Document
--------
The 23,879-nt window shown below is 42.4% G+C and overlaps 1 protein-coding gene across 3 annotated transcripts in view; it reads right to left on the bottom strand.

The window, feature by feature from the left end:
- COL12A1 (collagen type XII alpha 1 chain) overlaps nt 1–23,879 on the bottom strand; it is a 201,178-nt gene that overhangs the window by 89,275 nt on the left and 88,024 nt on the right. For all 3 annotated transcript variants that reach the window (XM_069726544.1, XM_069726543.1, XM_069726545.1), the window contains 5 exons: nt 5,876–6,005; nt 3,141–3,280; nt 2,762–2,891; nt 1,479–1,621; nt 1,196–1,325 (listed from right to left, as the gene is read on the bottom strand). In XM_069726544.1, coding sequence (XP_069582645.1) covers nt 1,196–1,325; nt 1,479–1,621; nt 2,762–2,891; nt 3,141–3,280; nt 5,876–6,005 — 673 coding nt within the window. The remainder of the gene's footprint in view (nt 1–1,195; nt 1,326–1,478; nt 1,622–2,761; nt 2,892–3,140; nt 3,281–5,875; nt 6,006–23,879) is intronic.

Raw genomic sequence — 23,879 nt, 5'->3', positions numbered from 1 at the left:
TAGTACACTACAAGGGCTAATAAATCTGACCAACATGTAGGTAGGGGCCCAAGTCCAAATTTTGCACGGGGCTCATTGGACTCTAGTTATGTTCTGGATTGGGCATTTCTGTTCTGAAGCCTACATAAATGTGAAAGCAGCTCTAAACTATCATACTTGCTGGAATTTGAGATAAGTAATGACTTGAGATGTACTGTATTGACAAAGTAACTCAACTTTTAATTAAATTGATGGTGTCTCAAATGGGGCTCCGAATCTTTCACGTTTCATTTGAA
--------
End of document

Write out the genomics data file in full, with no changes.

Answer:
The 23,879-nt window shown below is 42.4% G+C and overlaps 1 protein-coding gene across 3 annotated transcripts in view; it reads right to left on the bottom strand.

The window, feature by feature from the left end:
- COL12A1 (collagen type XII alpha 1 chain) overlaps nt 1–23,879 on the bottom strand; it is a 201,178-nt gene that overhangs the window by 89,275 nt on the left and 88,024 nt on the right. For all 3 annotated transcript variants that reach the window (XM_069726544.1, XM_069726543.1, XM_069726545.1), the window contains 5 exons: nt 5,876–6,005; nt 3,141–3,280; nt 2,762–2,891; nt 1,479–1,621; nt 1,196–1,325 (listed from right to left, as the gene is read on the bottom strand). In XM_069726544.1, coding sequence (XP_069582645.1) covers nt 1,196–1,325; nt 1,479–1,621; nt 2,762–2,891; nt 3,141–3,280; nt 5,876–6,005 — 673 coding nt within the window. The remainder of the gene's footprint in view (nt 1–1,195; nt 1,326–1,478; nt 1,622–2,761; nt 2,892–3,140; nt 3,281–5,875; nt 6,006–23,879) is intronic.

Raw genomic sequence — 23,879 nt, 5'->3', positions numbered from 1 at the left:
TAGTACACTACAAGGGCTAATAAATCTGACCAACATGTAGGTAGGGGCCCAAGTCCAAATTTTGCACGGGGCTCATTGGACTCTAGTTATGTTCTGGATTGGGCATTTCTGTTCTGAAGCCTACATAAATGTGAAAGCAGCTCTAAACTATCATACTTGCTGGAATTTGAGATAAGTAATGACTTGAGATGTACTGTATTGACAAAGTAACTCAACTTTTAATTAAATTGATGGTGTCTCAAATGGGGCTCCGAATCTTTCACGTTTCATTTGAA